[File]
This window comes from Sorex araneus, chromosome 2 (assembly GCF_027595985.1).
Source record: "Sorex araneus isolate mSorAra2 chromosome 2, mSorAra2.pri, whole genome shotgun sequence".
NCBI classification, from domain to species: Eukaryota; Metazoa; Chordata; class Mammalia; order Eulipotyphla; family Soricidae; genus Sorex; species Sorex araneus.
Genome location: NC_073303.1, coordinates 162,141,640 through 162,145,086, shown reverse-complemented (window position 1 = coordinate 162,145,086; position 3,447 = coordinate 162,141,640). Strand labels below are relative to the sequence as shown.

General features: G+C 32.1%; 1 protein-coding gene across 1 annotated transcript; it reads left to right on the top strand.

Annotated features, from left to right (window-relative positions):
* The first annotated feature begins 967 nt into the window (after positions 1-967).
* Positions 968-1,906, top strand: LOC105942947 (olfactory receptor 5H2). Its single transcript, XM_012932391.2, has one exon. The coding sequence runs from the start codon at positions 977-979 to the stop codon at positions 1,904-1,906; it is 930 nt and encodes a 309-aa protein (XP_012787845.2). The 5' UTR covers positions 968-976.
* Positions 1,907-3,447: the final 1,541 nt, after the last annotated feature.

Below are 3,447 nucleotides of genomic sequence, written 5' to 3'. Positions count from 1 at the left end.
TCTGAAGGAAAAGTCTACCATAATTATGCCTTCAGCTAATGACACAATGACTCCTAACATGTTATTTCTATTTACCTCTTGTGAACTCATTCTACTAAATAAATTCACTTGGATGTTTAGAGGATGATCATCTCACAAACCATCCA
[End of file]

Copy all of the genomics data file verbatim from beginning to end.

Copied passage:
This window comes from Sorex araneus, chromosome 2 (assembly GCF_027595985.1).
Source record: "Sorex araneus isolate mSorAra2 chromosome 2, mSorAra2.pri, whole genome shotgun sequence".
NCBI classification, from domain to species: Eukaryota; Metazoa; Chordata; class Mammalia; order Eulipotyphla; family Soricidae; genus Sorex; species Sorex araneus.
Genome location: NC_073303.1, coordinates 162,141,640 through 162,145,086, shown reverse-complemented (window position 1 = coordinate 162,145,086; position 3,447 = coordinate 162,141,640). Strand labels below are relative to the sequence as shown.

General features: G+C 32.1%; 1 protein-coding gene across 1 annotated transcript; it reads left to right on the top strand.

Annotated features, from left to right (window-relative positions):
* The first annotated feature begins 967 nt into the window (after positions 1-967).
* Positions 968-1,906, top strand: LOC105942947 (olfactory receptor 5H2). Its single transcript, XM_012932391.2, has one exon. The coding sequence runs from the start codon at positions 977-979 to the stop codon at positions 1,904-1,906; it is 930 nt and encodes a 309-aa protein (XP_012787845.2). The 5' UTR covers positions 968-976.
* Positions 1,907-3,447: the final 1,541 nt, after the last annotated feature.

Below are 3,447 nucleotides of genomic sequence, written 5' to 3'. Positions count from 1 at the left end.
TCTGAAGGAAAAGTCTACCATAATTATGCCTTCAGCTAATGACACAATGACTCCTAACATGTTATTTCTATTTACCTCTTGTGAACTCATTCTACTAAATAAATTCACTTGGATGTTTAGAGGATGATCATCTCACAAACCATCCA